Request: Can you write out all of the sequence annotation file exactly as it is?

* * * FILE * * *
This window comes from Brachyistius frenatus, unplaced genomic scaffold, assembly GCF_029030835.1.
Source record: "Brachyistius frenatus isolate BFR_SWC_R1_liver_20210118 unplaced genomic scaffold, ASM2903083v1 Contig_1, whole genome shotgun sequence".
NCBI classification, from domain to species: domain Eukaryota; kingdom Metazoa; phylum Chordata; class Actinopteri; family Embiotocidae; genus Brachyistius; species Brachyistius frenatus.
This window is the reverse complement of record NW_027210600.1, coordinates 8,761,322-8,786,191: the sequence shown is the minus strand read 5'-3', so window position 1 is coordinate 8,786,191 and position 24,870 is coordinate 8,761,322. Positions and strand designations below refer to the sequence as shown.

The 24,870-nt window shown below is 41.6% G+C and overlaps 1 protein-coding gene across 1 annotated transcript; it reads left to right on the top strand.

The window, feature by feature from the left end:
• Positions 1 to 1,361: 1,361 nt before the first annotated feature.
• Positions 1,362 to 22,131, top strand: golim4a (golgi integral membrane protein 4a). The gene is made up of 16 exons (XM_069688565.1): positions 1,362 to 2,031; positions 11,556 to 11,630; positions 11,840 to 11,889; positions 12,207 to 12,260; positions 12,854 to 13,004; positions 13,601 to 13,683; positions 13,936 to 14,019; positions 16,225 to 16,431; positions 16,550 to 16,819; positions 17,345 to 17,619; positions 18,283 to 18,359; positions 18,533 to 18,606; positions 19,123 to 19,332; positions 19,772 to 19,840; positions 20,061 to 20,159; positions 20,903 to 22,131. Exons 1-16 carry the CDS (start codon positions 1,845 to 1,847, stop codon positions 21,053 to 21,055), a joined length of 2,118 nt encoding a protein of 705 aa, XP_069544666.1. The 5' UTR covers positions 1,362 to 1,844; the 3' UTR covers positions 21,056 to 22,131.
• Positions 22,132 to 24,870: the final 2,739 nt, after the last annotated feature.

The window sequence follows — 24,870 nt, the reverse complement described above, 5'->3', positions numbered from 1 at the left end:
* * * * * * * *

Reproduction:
This window comes from Brachyistius frenatus, unplaced genomic scaffold, assembly GCF_029030835.1.
Source record: "Brachyistius frenatus isolate BFR_SWC_R1_liver_20210118 unplaced genomic scaffold, ASM2903083v1 Contig_1, whole genome shotgun sequence".
NCBI classification, from domain to species: domain Eukaryota; kingdom Metazoa; phylum Chordata; class Actinopteri; family Embiotocidae; genus Brachyistius; species Brachyistius frenatus.
This window is the reverse complement of record NW_027210600.1, coordinates 8,761,322-8,786,191: the sequence shown is the minus strand read 5'-3', so window position 1 is coordinate 8,786,191 and position 24,870 is coordinate 8,761,322. Positions and strand designations below refer to the sequence as shown.

The 24,870-nt window shown below is 41.6% G+C and overlaps 1 protein-coding gene across 1 annotated transcript; it reads left to right on the top strand.

The window, feature by feature from the left end:
• Positions 1 to 1,361: 1,361 nt before the first annotated feature.
• Positions 1,362 to 22,131, top strand: golim4a (golgi integral membrane protein 4a). The gene is made up of 16 exons (XM_069688565.1): positions 1,362 to 2,031; positions 11,556 to 11,630; positions 11,840 to 11,889; positions 12,207 to 12,260; positions 12,854 to 13,004; positions 13,601 to 13,683; positions 13,936 to 14,019; positions 16,225 to 16,431; positions 16,550 to 16,819; positions 17,345 to 17,619; positions 18,283 to 18,359; positions 18,533 to 18,606; positions 19,123 to 19,332; positions 19,772 to 19,840; positions 20,061 to 20,159; positions 20,903 to 22,131. Exons 1-16 carry the CDS (start codon positions 1,845 to 1,847, stop codon positions 21,053 to 21,055), a joined length of 2,118 nt encoding a protein of 705 aa, XP_069544666.1. The 5' UTR covers positions 1,362 to 1,844; the 3' UTR covers positions 21,056 to 22,131.
• Positions 22,132 to 24,870: the final 2,739 nt, after the last annotated feature.

The window sequence follows — 24,870 nt, the reverse complement described above, 5'->3', positions numbered from 1 at the left end: